He was 27 in 1916
43 Camplin Street, New Cross
Duncan Willis was a clerk and a member of the Dulwich Branch of the No-Conscription Fellowship and of the Dartmoor Branch of the Fellowship of Reconciliation.
Conscientious Objection during the First World War
The Kentish Mercury November 3, 1916 reported his appearance before the Greenwich Police Court Magistrates. He said had been to a Military Service Tribunal were he was offered a Non-Combatant-corps certificate, but had refused it. He had not responded to his call-up and had been arrested and charged with being an absentee, to which he replied that he was "technically guilty". He was not fined but was handed over to the military.
He was taken under guard to the Royal Fusilier's at Hounslow where he was court martialled 15 November, 1916 for refusing to obey and order. He was sentenced to 112 days hard labour and sent to Wormwood Scrubs prison.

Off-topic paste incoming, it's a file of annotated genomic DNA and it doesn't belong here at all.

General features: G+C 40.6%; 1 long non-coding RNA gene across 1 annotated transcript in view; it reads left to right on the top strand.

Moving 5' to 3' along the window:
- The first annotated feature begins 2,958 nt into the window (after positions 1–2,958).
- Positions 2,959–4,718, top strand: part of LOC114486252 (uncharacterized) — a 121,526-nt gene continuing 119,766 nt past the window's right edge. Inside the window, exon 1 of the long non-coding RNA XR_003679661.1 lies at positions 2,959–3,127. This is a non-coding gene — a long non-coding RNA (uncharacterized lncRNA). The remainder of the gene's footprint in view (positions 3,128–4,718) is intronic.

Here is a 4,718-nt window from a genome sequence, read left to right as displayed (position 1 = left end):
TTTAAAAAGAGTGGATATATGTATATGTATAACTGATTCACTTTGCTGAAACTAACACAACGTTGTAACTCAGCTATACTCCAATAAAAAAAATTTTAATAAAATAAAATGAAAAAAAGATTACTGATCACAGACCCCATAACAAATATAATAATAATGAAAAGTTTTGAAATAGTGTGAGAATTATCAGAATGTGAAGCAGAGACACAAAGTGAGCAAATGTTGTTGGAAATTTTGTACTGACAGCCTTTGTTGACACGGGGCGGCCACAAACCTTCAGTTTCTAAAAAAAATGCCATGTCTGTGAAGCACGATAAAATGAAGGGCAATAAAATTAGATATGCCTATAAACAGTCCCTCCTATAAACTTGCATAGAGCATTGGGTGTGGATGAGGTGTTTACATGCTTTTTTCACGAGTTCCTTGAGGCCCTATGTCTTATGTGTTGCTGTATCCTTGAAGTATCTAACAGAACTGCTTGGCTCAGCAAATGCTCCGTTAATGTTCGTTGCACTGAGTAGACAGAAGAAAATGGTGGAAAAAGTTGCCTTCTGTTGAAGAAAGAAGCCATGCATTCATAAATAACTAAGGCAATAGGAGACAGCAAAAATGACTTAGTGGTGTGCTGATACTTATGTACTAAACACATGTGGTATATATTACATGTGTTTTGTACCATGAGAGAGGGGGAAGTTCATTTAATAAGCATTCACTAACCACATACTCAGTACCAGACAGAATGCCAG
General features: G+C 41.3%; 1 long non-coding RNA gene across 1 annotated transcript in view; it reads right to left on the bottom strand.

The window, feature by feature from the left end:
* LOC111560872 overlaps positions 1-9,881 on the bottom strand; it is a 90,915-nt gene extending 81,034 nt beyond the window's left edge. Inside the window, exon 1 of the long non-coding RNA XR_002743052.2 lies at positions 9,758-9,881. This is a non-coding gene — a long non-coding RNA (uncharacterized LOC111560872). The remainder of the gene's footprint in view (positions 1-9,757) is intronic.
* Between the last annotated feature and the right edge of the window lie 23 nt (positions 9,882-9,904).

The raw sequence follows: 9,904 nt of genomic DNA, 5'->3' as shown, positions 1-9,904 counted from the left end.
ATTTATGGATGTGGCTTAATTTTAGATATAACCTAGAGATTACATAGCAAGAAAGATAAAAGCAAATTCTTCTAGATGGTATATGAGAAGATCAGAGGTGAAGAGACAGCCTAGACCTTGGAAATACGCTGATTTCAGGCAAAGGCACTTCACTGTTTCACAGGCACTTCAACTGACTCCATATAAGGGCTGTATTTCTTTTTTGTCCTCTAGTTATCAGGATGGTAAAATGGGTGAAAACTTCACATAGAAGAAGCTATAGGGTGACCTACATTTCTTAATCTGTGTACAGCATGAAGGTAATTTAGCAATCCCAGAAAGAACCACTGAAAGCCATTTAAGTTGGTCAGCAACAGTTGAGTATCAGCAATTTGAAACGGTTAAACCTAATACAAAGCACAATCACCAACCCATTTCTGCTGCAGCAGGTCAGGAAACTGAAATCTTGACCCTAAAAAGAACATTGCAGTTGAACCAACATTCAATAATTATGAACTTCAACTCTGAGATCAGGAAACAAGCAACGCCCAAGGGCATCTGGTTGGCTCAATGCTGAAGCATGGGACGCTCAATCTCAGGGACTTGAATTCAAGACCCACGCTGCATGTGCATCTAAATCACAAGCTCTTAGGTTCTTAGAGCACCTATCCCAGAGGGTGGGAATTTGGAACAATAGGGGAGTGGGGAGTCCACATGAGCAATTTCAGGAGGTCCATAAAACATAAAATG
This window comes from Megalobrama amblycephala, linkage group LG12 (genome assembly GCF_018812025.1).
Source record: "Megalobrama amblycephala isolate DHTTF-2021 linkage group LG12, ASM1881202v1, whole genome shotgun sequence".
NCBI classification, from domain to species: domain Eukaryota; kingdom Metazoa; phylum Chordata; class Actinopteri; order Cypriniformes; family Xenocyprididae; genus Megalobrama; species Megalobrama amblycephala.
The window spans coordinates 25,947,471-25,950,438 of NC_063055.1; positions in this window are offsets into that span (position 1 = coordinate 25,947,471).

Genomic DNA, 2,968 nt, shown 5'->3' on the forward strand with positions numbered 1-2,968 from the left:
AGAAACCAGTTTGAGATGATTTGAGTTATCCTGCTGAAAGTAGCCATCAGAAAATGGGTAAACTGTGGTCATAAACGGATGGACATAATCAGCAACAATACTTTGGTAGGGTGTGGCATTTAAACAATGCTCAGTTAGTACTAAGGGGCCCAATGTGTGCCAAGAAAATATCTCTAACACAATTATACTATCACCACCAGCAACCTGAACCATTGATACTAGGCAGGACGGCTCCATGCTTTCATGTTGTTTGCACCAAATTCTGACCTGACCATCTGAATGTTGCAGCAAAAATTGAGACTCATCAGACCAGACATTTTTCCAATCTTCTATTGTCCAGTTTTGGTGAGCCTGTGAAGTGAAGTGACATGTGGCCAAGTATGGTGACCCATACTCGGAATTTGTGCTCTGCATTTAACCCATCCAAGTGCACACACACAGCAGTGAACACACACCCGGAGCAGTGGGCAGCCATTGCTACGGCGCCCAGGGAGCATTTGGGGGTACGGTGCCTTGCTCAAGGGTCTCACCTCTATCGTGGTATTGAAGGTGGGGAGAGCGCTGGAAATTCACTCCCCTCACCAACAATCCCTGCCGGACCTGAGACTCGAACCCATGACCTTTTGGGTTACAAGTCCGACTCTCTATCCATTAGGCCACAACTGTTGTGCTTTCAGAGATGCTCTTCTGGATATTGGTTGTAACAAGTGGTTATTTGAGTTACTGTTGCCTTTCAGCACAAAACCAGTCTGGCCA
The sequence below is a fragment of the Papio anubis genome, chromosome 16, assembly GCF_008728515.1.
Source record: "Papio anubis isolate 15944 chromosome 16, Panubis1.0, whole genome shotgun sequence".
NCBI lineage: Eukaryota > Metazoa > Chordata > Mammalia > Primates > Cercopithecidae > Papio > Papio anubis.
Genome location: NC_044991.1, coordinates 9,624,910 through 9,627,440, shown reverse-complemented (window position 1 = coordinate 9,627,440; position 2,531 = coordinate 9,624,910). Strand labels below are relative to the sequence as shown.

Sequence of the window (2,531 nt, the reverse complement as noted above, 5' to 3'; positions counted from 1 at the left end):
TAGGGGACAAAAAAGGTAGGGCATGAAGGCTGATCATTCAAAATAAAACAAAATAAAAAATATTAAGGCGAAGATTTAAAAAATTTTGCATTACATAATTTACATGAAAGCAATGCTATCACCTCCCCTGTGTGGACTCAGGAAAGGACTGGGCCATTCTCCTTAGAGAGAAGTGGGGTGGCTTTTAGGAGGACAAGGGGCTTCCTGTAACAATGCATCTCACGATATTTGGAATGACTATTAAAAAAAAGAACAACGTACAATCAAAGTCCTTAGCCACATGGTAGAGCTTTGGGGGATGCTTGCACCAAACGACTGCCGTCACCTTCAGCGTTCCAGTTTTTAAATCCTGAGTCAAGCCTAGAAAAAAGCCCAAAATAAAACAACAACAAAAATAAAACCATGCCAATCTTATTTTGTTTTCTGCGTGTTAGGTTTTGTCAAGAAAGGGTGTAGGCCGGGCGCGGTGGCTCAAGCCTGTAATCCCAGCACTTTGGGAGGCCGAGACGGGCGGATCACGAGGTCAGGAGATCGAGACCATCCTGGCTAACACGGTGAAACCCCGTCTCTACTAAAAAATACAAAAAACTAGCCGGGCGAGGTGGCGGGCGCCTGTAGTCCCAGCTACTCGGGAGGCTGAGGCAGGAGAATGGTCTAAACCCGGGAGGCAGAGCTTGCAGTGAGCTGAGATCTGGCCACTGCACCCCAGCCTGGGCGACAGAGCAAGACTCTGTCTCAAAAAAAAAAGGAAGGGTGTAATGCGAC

At the Central Tribunal at Wormwood Scrubs on 15 December he was accepted as a genuine conscientious objector, class A, and referred to the Brace Committee (Home Office Scheme). He was sent under the terms of the Home Office Scheme firstly to the Wakefield Work Centre and then on 3 March, 1917 to Dartmoor work camp.
After the First World War
As a conscientious objector who had been court martialled and imprisoned Duncan would not have been allowed vote for five years from the end of the war.
Cyril Pearce, University of Leeds, Pearce Register of British Conscientious Objectors
The Kentish Mercury, November 3, 1916.
Dulwich N-C.F What are Conscientious Objectors? July 1917 in the Cumbria Archive Centre ref:D/Mar/4/97
Ann O'Brien, Volunteer at Lewisham Local History and Archives Centre, November 2014.
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